The presence of a FOCAL (meaning 1 sided) EEG finding is always concerning for a specific pathology within the left hemisphere that is responsible such as a mass, AVM, or possible infectious entity. You didn't mention an entity called PLEDS which is the sine qua non for a Herpes Encephalits. I think this should always be THOUGHT about but the absence of any brain blood kind of makes that entity less likely. The best reason to do a contrasted study in someone her age would be precisely to look for a very small mass lesion that could otherwise be missed or also to look for something called Mesial Temporal Sclerosis (MTS). Again, a bit less likely since while MTS can come about as a result of a focal enlargement or sclerois of just ONE temporal lobe pole or region...the EEG findings are generally more disbursed and diffuse instead of so hemispheric specific. The MRA with contrast would not be very helpful but the MRI with contrast may be helpful and in my opinion should be completed for a matter of completeness. I'm not exactly clear on the video monitoring necessity since that's several days in the hospital. They could've also set up ambulatory EEG so she could be at home and not in the hospital. Not sure the video component is going to add that much to the diagnosis but that is much better the call of the neurologist following the patient sinice he/she has physically seen her.

If you would wish to ask more specific questions about this problem then, I will be happy to answer them for you. If not and if this information has been sufficiently useful to you would you mind some written feedback?

A STAR RATING of this question would be very much appreciated & if you'd like to contact me in the future with direct queries then, please write to me at:

bit.ly/drdariushsaghafi

This query required 13 minutes of physician specific time for review, research, and final draft compilation for envoy.
Above answer was peer-reviewed by : Dr. Bhagyalaxmi Nalaparaju
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Dr. Dariush Saghafi

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What causes severe headaches?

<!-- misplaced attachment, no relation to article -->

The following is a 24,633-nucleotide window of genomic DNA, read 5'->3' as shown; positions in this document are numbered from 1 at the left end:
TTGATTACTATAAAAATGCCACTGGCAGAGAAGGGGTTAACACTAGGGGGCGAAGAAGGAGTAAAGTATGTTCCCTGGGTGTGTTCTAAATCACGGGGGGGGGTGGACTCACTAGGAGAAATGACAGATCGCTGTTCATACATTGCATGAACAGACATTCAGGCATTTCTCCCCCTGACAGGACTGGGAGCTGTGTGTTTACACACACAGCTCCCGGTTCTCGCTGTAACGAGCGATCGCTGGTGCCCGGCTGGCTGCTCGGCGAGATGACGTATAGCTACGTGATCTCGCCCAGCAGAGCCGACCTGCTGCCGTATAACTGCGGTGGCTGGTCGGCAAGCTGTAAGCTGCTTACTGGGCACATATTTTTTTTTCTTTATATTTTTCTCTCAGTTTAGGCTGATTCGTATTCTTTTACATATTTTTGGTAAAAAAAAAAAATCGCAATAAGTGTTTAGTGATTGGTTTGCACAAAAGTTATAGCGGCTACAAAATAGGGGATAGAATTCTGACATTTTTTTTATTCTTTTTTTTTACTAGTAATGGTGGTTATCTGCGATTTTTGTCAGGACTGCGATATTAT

Brief Answer: Possible sz disorder vs. complicated migraine Detailed Answer: Good afternoon. My name is Dr. Dariush Saghafi and I am a neurologist/headache specialist. I understand that your daughter who is 35 years old is being treated with Toradol for her migraine headaches which have been present since age 9. She's been tried on numerous medications. The other day she did not wake up to her alarm which is unusual. When her family was finally able to arouse her to get up she demonstrated a severe headache which was described as the very worst ever along with right sided weakness. You state that imaging studies of the brain were negative but that an EEG showed left hemispheric paroxysmal episodic dysfunction and that the suggestive diagnosis by EEG was that of seizure disorder. Since you are not asking any specific question I will simply complement the information you've provided by saying that in my opinion I believe the data are consistent with a possible seizure disorder and that her right sided weakness that was witnessed by the family (in the face of negative MRI findings. It would've been nice if there was a suspicion of seizure disorder to go ahead and get a contrasted study as well as fine cuts through the optic chiasm...but unfortuantely, this was not looked at) may have been demonstrative of what is known as a Todd's paralysis. This is where focal weakness either on the right or left side of the body follows a convulsive episode of one of the hemispheres of the brain. I would be interested (if I were the attending neurologist to define a bit more why only the left hemisphere seems to be involved in the paroxysmal activity since there are several infectious entities that could be thought of in that context...however, we need to keep in mind that MRI did not show any evidence of hemorrhagic activity). If they can define why she has such a focality of disorder then, there may be a solution to the problem. If you would wish to ask more specific questions about this problem then, I will be happy to answer them for you. If not and if this information has been useful to you would you terribly mind a bit of written feedback describing how well I answered your needs (although I admit that I only guestimated what you might want to ask since there were no specific questions). A STAR RATING of this question would be very much appreciated and if you would like to contact me in the future with direct queries then, I invite you to write to me at: bit.ly/drdariushsaghafi This query required 19 minutes of physician specific time required for review, research, and final draft compilation for envoy. Wish the best to your sister. P.S. Interestingly enough I see that you live very close to my birth city of New Brunswick. I was born in Middlesex Memorial which of course now is the XXXXXXX Wood XXXXXXX University Hospital. I don't recall much of the place since we moved when I was a toddler....but there are pictures. Cheers!